Probably Neiman’s equipment is going to be more of a concern than his psionics, Imogen finally concludes. There is a reason ghosts carry rifles, after all. Once again, she bemoans that Lilly traded away the DORF optics for upgrades to the frying pan laser. Hopefully Neiman’s ability to cloak himself will not foil their plans. She comforts herself with the knowledge that Saffron’s sensor can detect cloaked things and the EMP can disable them. However, how useful that is will depend on where they are when they run into Neiman. Those things need to be actively operated from the ship unless Lilly can write a sophisticated computer program with detailed enough parameters.

By the time they reach Mar Sara, Imogen has encouraged herself enough that the problems ahead seem tractable at least. They set down in Mar Sara City to take care of their gofer activities and then fly eastward across the wastes to Li’s compound. As Lilly is setting the science vessel down on the rough terrain in the yard, the older woman comes out of her house, arms waving wildly, trying to get their attention. There is a horrible scraping noise as Lilly gets too close to a boulder. Imogen cringes. “Bounced a little,” Lilly says.

“I just fixed it!” Imogen complains.

Lilly lowers the ramp, and Li comes right up to it, a bit distressed. “Oh, sweetheart, no! I just installed a landing pad! You didn’t need to do that anymore. I’m so sorry I forgot to transmit that information to you, and look, the wind has done blown dust all over it. No wonder you did not see it from above. I do apologize that your ship got all dinged up.”

“Sorry, ma’am,” Lilly says sheepishly, hoping she did not crush the woman’s garden or anything. She heads down the ramp, joining Li at its base.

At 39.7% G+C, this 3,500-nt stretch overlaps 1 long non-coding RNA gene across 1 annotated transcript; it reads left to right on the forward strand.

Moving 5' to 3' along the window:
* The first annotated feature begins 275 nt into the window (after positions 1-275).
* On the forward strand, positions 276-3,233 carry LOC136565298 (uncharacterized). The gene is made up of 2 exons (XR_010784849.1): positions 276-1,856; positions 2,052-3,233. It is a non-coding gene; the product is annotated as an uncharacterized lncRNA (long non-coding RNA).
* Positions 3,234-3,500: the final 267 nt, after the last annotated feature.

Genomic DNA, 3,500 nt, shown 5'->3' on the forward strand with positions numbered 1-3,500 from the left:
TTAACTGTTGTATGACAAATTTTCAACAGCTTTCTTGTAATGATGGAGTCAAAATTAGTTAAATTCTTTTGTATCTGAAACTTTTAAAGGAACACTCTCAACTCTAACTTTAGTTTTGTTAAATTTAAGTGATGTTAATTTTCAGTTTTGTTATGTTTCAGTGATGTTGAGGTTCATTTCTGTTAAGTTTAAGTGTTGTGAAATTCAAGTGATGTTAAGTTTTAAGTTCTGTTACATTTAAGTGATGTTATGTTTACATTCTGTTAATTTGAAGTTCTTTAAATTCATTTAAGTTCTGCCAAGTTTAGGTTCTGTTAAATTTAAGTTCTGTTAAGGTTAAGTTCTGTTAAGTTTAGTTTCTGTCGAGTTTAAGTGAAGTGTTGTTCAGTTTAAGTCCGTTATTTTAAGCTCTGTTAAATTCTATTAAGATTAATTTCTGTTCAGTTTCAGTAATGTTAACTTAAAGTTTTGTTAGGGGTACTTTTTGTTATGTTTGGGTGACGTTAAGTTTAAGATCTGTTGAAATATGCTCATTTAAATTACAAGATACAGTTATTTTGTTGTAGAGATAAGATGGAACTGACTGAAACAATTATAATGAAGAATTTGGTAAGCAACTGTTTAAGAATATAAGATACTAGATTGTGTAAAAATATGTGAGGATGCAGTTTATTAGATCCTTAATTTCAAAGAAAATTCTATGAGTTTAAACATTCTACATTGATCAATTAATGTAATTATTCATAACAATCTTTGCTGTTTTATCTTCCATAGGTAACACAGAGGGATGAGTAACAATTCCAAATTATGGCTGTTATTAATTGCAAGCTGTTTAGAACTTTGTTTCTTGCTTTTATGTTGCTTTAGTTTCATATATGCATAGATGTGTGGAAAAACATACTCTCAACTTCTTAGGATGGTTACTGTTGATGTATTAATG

Imogen paces around Saffron, checking out the damage. “Looks like we’re going to have to be using your garage again,” she observes.

Lilly asks how the pad got installed, and Li tells her she keeps an SCV suit on hand, which she used to pour the concrete herself. And she wired up beacons, which she then points out to them. The landing pad is not large enough to host a big ship, but it can certainly accommodate the science vessel. “Why don’t you all come in for some sweet tea,” Li invites. “And bring your friend Snowball.”

“Oh, we’ve got a new friend to introduce you to,” Imogen says.

“She’s not a zerg,” Lilly clarifies. “Sunshine!” At Lilly’s call, the lyote comes barrelling outside. Sunshine sniffs the air, then picks a direction and runs. Fortunately, the automated turrets all point outward. A little belatedly, Lilly checks that it is okay for Sunshine to run around within the walls of Li’s compound. She cannot guarantee that the lyote will not steal anything, but she can at least promise to return whatever Sunshine snags.

Li is surprised but not alarmed when the lyote shows herself. A lot of these animals run around on Mar Sara. The surprising thing to her is that the creature tolerates being cooped up in the ship. She asks Lilly if they intend to release the lyote back into the wild here. “Dunno,” Lilly says. “Hadn’t really thought about it.”

“You put a nice cute ribbon on her,” Li observes, “so I guess she’s yours now.”

Lilly shrugs and chuckles. “As long as she’ll agree to it.”